One of the challenges of fantasy role-playing is: How do you make your game—and game world—unique? Especially at lower levels? We know instinctively how to make a game that feels like Pathfinder or D&D—we’ve got almost 80 years of Tolkien and roughly 30 of Oerth/Krynn/Toril from which to draw. But what if you want your game to feel like Princess Mononoke or Spirited Away? Earthsea? The Name of the Wind? Sabriel? Or something all your own?
One of the ways is to very carefully select what the initial threats are going to be. Notice how most original fantasy novels (as opposed to shared-world ones) do not dump a bestiary’s worth of monsters on you. They tend to pick all of about three or four creatures, develop those really well, and stop. Also, at least one if not all of these monsters is the author’s own invention…or at least a heavily modified version of an old standby (think Robert Jordon’s take on trolls/orcs, the trolloc)…as a way of putting the author’s stamp on the world.
There is something to emulate here. Obviously, that’s not going to work for your entire campaign—players would get bored silly fighting the same three things. But that careful picking and choosing is worth doing at the start of a campaign.
Which brings me to the sagaris. Man, these guys are fantastic. Horse-headed flying tentacles from Japanese folklore! With a…terrible…death…wh—excuse me, baleful whinny. And they’re only CR 1/2!
So what happens if you put them in your game? When your PCs first take up arms to explore their neighbor’s abandoned farmstead, and find themselves attacked in the dark, blood-spattered barn by flying, whinnying eels? When the men at the tavern warn them not to go into the woods past sundown, because that’s when the sagaris come out?
Suddenly you’ve shifted player expectations a bit. Maybe now this is not the world they know. It’s your world. When every other campaign starts with dire rats, kobolds, and goblins, yours might start with sagaris, small earth elementals, and fire beetles. It will still be Pathfinder…but it will also be something else. It’s not a big change…but it might be just right.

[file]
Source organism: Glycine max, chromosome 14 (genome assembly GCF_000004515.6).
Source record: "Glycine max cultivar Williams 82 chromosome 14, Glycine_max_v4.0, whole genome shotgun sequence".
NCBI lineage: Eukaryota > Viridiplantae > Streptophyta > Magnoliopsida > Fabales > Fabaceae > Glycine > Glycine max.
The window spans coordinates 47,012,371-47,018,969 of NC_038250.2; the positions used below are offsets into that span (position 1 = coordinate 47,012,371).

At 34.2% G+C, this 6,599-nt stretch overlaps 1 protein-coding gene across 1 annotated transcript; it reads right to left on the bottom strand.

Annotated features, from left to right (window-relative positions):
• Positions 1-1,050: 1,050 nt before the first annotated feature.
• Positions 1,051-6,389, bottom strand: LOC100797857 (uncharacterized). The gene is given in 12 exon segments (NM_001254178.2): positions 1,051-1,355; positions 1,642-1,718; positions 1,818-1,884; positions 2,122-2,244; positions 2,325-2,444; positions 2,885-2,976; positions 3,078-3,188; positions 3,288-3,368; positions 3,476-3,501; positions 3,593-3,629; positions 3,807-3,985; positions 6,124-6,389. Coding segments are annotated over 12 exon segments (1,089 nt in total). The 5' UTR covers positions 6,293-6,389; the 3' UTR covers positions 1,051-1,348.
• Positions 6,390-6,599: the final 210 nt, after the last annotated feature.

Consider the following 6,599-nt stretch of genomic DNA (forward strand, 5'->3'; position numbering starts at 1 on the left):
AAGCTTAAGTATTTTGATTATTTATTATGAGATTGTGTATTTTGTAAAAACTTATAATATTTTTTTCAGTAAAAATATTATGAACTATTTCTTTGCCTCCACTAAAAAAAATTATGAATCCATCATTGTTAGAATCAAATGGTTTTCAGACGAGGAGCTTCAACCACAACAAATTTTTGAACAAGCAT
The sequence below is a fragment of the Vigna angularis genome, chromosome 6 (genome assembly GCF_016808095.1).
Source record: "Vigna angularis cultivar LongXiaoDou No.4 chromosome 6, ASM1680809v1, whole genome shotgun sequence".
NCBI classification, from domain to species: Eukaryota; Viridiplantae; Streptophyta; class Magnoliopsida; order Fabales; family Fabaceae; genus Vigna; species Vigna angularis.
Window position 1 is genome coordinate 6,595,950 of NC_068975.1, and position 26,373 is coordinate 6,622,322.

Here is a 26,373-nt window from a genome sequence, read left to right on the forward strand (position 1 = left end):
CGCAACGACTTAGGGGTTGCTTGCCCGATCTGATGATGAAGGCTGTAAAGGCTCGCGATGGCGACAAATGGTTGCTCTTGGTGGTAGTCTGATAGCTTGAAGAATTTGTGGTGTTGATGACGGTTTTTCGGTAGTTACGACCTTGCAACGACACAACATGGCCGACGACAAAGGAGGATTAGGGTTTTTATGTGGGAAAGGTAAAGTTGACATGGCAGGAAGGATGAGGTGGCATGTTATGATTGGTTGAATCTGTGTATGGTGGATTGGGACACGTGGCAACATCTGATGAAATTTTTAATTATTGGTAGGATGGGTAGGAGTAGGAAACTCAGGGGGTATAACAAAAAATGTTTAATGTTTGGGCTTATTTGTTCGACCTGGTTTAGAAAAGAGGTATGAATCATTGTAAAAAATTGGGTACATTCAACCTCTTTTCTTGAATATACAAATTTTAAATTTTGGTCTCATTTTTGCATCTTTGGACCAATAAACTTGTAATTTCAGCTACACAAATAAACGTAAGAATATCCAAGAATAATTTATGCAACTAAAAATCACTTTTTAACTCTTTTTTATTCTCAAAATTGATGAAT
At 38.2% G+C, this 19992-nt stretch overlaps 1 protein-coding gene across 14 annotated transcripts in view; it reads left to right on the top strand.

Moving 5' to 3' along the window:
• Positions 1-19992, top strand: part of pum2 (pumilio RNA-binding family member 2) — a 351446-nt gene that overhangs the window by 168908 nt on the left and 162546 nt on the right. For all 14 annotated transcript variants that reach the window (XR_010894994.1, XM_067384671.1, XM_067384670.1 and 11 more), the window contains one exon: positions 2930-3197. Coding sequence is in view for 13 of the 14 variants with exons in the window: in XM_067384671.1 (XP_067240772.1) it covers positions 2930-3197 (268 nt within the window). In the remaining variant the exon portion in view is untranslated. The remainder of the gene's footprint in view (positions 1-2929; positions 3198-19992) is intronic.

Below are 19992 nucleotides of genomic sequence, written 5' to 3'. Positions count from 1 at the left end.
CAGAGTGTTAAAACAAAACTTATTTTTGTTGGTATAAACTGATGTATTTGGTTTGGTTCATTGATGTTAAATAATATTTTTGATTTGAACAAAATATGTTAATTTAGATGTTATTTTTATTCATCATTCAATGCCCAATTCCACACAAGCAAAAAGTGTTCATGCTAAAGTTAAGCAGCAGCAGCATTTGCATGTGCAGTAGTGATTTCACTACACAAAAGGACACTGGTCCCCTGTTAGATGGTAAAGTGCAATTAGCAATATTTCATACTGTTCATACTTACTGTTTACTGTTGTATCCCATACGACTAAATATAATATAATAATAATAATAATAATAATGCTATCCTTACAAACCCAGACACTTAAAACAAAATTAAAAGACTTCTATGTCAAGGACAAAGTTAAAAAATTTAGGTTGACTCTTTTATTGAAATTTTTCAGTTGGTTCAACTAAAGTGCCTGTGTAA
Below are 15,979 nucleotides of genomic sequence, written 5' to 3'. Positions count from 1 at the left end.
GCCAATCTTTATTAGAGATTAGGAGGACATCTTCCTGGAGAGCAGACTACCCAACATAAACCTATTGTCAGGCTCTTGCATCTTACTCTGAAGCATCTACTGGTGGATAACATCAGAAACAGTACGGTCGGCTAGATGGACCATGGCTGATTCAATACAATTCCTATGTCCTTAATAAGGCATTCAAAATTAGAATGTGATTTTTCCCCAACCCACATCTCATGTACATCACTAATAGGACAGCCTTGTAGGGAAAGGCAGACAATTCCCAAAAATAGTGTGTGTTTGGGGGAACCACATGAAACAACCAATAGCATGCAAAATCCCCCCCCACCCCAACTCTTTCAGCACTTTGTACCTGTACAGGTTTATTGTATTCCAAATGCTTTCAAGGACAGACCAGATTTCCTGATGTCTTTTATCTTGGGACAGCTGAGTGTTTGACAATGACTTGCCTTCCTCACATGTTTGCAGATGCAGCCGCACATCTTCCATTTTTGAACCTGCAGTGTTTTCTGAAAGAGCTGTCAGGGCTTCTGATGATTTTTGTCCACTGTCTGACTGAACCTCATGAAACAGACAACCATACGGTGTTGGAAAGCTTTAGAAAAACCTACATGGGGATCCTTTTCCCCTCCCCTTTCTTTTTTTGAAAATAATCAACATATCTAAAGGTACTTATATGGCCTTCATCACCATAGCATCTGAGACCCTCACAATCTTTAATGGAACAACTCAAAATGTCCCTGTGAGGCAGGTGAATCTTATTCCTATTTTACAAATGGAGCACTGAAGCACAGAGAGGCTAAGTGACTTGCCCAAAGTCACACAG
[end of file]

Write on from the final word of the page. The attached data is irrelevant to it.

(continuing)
Let the baleful whinnies begin.
Halfling smugglers use a sagari-haunted wood as their base of operations. Already well armed and lower to the ground than sagaris usually like, the halflings also wear spiked shoulder guards and helms to keep the aberrations at bay. Their pursuers are rarely so prepared.
A harras of sagaris has taking up residence in a venerable old willow. If the aberrations are driven off, the tree’s kodama will grant the rescuers a boon.
The Sickwood, an aged, moss-hung forest, was once home to a colony of drow trying to acclimate themselves to sunlight. They gave up the endeavor, but not before accidentally allowing sagaris to bubble up from below the earth into the dark wood. The Sickwood’s sprites hate the creatures, but not everyone is so unwelcoming. The local jorogumos speak Aklo, and after trapping several of the creatures in their webs to feed to their spiders, they have turned the surviving horse-headed pests into reluctant minions. Meanwhile, the abandoned drow colony is still untouched and ripe for exploring.
—Pathfinder Bestiary 3 234
What have we learned so far this week? That you all love rust monsters and hate sabosan. It’s okay, sabosan…I love you.
Speaking of love…I love you guys and want to learn more about you. Details at the bottom of Monday’s post. So far the dudes are overrepresented (let’s get it together, XX-chromosome crew), you all seem to be over 30 or under 20 (apparently the millennials are all too busy moving to Portland to reply), and most of you play Pathfinder but have an abiding love for at least one TSR/Wizards of the Coast setting. Thanks for the notes so far; would love to hear more from the rest of you!